On the most recent installment of the KPTS program “Call the Mayor: Wichita,” a caller asked Mayor Jeff Longwell why a private development was being built on land previously occupied by Naftzger Park, a public park in Downtown Wichita. The mayor replied, “when our city fathers put in that park years ago, they put the park in on private development land.” He added that the city “had to change the boundaries of the park because someone obviously couldn’t read a survey when that park went in some 40 or 50 years ago.”
This claim — that the public park was erroneously built on privately owned land — has been one of the most common arguments offered by city officials in favor of their strategy to bulldoze Naftzger Park and rebuild it on a new footprint. This argument has been voiced repeatedly by elected officials and city staff during City Council meetings and public hearings. As the developers of the Spaghetti Works property have begun to build a new mixed-use development there, the city has maintained that it must fix that previous error and restore the developers’ property rights by relinquishing Naftzger Park’s eastern edge.
The claim that Naftzger Park was built on private land is wrong, however, and it epitomizes the disregard for history and due diligence that has characterized much of the city’s disjointed effort to overhaul this key public downtown space.
Naftzger Park was originally created in the late 1970s as an urban renewal project. It was envisioned as a charming piece of green space that would serve as a downtown magnet for middle-class residents and visitors, and its old-fashioned motif was specifically designed to serve as a key element of the city’s emerging “Old Town” district.
Before the creation of Naftzger Park, the block bounded by Douglas, St. Francis, William, and the railroad tracks contained many establishments that city leaders believed were detrimental to progress downtown. So between 1976 and 1977, the Wichita Urban Renewal Agency acquired every property on the block. Many of these properties were demolished to make way for Naftzger Park. But the buildings that were not immediately leveled were nevertheless owned by the city. Thus, when Naftzger Park was constructed, every square inch was built on publicly owned land.
However, the physical boundaries of the new park did extend over the borders of individual parcels of city-owned land. Just east of the park were two buildings that Wichita had purchased from the Salvation Army. City leaders thought that those buildings could be refurbished into new, fashionable properties that would front onto the new park and attract new middle-class residents. In photographs of the park’s opening, the Salvation Army buildings are clearly visible, still standing.
Ultimately, though, the Salvation Army buildings were deemed unsalvageable. The building facing Douglas Avenue was demolished in 1980, and the warehouse behind it was destroyed in a massive fire later that year. Not wanting to contend with the difficulty of figuring out what to do with those now-vacant properties, the city sold the former Salvation Army parcels—which by this point included portions of Naftzger Park—to private owners in 1981. In fact, after investing over $550,000 in those parcels in 1977, Wichita sold them four years later for $186,500. Within a matter of months, that land had been turned into the parking lot that sat east of Naftzger Park for over three decades.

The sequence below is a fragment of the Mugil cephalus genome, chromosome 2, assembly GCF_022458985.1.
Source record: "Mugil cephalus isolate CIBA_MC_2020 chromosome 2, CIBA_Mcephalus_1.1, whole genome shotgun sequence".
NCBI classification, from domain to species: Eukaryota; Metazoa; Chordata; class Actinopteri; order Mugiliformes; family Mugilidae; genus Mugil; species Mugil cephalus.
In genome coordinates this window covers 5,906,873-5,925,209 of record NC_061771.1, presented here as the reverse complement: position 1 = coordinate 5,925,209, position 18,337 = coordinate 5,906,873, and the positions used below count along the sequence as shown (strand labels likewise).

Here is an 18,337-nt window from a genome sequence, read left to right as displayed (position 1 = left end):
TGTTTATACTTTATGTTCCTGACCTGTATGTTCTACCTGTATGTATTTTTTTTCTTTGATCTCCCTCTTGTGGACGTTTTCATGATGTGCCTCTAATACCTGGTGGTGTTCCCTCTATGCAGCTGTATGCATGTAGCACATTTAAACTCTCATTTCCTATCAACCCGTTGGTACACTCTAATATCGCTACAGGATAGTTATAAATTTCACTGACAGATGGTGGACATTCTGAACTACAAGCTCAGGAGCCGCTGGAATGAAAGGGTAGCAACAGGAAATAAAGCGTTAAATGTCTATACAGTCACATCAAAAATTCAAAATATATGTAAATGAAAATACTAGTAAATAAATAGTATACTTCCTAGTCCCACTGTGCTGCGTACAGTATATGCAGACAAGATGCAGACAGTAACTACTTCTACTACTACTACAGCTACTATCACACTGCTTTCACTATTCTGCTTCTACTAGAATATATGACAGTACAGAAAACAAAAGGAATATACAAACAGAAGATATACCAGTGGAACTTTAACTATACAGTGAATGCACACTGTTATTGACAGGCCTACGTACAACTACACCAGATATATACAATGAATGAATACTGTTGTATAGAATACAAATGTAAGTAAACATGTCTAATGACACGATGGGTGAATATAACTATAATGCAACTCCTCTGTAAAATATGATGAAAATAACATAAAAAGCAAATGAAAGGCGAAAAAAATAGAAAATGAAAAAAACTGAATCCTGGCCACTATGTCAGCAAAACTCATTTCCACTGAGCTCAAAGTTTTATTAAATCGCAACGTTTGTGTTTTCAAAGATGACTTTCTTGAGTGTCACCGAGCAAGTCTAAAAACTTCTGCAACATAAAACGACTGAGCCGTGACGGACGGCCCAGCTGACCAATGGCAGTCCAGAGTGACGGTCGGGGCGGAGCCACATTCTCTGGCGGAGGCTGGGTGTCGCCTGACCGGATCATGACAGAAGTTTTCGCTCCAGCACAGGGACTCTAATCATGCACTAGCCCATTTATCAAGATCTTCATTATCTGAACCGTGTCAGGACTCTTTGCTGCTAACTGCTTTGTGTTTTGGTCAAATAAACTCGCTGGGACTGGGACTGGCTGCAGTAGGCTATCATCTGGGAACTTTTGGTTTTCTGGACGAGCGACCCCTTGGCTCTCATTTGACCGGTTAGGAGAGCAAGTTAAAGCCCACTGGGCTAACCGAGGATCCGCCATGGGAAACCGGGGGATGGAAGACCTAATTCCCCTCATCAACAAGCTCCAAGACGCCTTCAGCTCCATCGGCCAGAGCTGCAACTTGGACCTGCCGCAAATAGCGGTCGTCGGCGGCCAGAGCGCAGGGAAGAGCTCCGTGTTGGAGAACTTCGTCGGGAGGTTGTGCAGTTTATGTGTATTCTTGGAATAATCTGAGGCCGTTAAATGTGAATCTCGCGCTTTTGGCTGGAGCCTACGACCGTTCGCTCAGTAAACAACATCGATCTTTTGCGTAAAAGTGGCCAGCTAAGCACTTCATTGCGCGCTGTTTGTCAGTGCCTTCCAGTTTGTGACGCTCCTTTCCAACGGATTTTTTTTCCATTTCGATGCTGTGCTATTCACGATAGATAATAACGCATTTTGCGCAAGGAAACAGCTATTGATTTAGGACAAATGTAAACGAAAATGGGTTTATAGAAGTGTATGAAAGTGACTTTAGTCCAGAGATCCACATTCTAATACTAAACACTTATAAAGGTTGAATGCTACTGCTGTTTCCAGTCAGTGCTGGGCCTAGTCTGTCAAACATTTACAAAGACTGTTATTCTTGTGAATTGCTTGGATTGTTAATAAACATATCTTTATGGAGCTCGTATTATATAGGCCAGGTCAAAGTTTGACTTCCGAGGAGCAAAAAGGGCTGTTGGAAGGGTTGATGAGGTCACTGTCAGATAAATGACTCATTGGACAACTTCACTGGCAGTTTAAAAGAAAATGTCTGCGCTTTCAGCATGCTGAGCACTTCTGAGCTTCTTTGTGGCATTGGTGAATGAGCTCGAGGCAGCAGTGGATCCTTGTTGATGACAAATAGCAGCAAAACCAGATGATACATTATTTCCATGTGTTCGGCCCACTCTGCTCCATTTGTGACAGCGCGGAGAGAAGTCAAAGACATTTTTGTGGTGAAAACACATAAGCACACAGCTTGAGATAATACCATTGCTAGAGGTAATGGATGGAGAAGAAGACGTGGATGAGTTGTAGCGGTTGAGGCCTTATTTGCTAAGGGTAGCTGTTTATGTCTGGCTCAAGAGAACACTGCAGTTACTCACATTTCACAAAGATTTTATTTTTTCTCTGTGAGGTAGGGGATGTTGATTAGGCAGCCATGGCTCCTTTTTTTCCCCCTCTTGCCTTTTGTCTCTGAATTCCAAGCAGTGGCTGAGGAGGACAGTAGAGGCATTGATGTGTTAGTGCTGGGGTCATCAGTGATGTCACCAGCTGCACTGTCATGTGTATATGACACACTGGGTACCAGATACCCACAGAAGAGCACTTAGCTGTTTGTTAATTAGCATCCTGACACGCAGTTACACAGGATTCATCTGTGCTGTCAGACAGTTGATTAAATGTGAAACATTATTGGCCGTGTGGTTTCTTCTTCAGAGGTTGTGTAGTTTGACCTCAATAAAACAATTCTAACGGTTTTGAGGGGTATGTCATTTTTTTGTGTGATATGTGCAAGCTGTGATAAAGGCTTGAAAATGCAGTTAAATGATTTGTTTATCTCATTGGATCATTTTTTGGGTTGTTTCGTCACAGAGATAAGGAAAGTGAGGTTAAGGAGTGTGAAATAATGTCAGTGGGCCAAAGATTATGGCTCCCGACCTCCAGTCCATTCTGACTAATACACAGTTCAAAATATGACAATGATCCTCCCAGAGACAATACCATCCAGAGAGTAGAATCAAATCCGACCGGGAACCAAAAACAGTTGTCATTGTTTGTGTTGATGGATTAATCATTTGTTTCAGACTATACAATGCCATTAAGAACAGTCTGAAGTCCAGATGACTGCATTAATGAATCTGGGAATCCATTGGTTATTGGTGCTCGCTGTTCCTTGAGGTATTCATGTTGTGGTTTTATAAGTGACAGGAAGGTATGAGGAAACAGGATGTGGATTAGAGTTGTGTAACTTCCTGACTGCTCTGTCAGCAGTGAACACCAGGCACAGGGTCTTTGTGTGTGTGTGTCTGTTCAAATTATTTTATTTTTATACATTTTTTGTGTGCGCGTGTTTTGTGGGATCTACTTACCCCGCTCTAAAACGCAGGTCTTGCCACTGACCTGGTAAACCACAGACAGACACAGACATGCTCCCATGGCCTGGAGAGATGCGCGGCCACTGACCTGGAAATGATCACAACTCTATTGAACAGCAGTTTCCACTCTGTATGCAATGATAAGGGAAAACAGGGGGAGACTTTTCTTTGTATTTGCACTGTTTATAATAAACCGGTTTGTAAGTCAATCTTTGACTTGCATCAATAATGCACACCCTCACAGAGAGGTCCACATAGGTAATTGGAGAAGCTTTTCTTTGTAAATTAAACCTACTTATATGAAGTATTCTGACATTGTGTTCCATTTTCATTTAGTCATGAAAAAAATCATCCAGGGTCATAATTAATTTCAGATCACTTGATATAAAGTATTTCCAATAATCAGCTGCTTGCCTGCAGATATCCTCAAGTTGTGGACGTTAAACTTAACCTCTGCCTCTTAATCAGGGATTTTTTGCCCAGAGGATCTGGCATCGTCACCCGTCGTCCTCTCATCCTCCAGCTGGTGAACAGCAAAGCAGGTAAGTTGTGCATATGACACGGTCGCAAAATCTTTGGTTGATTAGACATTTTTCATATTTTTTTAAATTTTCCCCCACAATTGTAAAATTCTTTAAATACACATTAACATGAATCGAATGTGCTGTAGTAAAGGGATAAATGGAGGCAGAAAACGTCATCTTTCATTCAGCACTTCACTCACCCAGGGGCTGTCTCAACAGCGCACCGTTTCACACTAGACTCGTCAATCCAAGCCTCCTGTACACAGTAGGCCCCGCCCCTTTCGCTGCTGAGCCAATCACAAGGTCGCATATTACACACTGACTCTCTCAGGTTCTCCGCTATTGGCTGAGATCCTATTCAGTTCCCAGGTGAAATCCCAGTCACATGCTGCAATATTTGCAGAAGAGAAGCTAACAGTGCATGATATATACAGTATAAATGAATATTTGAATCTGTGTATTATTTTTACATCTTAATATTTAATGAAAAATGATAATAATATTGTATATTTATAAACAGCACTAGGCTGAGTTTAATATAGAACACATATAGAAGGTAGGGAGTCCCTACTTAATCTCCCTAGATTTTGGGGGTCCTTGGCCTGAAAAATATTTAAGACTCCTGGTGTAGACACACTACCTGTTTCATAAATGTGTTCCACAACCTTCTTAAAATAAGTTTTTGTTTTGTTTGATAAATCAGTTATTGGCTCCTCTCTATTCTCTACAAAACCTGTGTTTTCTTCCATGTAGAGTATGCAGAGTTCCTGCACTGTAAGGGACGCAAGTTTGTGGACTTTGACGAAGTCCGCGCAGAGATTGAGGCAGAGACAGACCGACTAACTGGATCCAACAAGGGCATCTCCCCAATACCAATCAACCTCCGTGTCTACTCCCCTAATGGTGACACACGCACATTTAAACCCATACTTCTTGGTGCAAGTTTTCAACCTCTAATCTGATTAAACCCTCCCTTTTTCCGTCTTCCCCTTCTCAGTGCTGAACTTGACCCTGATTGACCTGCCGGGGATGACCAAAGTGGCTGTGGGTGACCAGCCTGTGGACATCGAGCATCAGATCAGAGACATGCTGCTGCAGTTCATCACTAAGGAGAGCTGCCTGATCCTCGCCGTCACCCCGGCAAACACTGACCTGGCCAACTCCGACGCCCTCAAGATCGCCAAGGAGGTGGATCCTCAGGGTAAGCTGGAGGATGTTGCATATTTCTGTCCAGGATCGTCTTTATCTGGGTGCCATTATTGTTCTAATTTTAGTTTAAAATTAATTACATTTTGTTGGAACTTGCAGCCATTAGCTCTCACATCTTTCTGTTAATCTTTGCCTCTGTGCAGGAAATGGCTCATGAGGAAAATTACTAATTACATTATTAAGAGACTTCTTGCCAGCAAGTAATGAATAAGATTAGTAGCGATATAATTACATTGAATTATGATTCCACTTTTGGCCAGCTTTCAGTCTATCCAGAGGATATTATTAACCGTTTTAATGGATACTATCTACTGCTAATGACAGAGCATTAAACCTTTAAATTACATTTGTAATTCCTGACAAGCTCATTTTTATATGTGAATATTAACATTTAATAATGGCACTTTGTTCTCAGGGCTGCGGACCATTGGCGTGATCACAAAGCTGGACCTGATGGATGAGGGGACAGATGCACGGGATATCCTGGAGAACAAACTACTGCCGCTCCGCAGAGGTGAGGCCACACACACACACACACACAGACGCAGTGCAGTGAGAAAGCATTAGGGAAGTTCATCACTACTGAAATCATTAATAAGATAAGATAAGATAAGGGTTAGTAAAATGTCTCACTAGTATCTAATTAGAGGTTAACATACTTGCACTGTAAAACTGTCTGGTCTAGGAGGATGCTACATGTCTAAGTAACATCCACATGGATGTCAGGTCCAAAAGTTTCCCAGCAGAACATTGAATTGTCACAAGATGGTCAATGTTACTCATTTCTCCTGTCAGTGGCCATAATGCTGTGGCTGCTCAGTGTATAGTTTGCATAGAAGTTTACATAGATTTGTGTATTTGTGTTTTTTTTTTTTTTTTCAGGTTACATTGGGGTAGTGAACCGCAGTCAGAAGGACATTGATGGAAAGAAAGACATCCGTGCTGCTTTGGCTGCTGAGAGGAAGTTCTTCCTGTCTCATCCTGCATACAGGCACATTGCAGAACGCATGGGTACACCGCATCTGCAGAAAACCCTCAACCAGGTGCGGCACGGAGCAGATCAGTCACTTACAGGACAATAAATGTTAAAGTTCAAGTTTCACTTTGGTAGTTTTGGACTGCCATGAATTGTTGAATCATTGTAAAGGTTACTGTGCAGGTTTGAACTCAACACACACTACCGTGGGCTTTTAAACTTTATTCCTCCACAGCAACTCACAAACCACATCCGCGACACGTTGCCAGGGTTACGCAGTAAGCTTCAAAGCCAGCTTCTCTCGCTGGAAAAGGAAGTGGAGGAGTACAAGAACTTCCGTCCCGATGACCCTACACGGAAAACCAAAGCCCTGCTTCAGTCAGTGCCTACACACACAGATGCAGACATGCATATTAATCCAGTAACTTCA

As a result, small areas on the eastern edge of the park did, indeed, sit on privately owned land. But it was not because the park was built on private land; instead, it was because Wichita sold parts of its own public park to private owners for far less than it had paid for the land just a few years earlier.
Knowing this, in 1985 the then-owner of the lot to the east of Naftzger Park granted an easement to the Wichita Board of Park Commissioners to make use of the pieces of private property that the park occupied, as well as the Douglas street front, for the purpose of erecting a new brick and iron fence. Through all of the property transfers that took place in the ensuing decades, that easement was never terminated, and the public’s right to use that space was never challenged. Although portions of the park did occupy some private land, it was private land that had for decades been officially loaned to the city to put toward the public goals of recreation and urban beautification. At least, that was the case until the new development team decided that it wanted that land back for the new “Spaghetti Works District,” at which point the easement was terminated in 2018.
When city officials argue that destroying and rebuilding Naftzger Park was necessary, in part, because their predecessors mistakenly built the public park on private land, they are not being truthful. Among other questions surrounding the demolition of that important public space, then, Wichitans deserve to know why their leaders were so eager to relinquish the public access to this land that they had been entitled to for decades.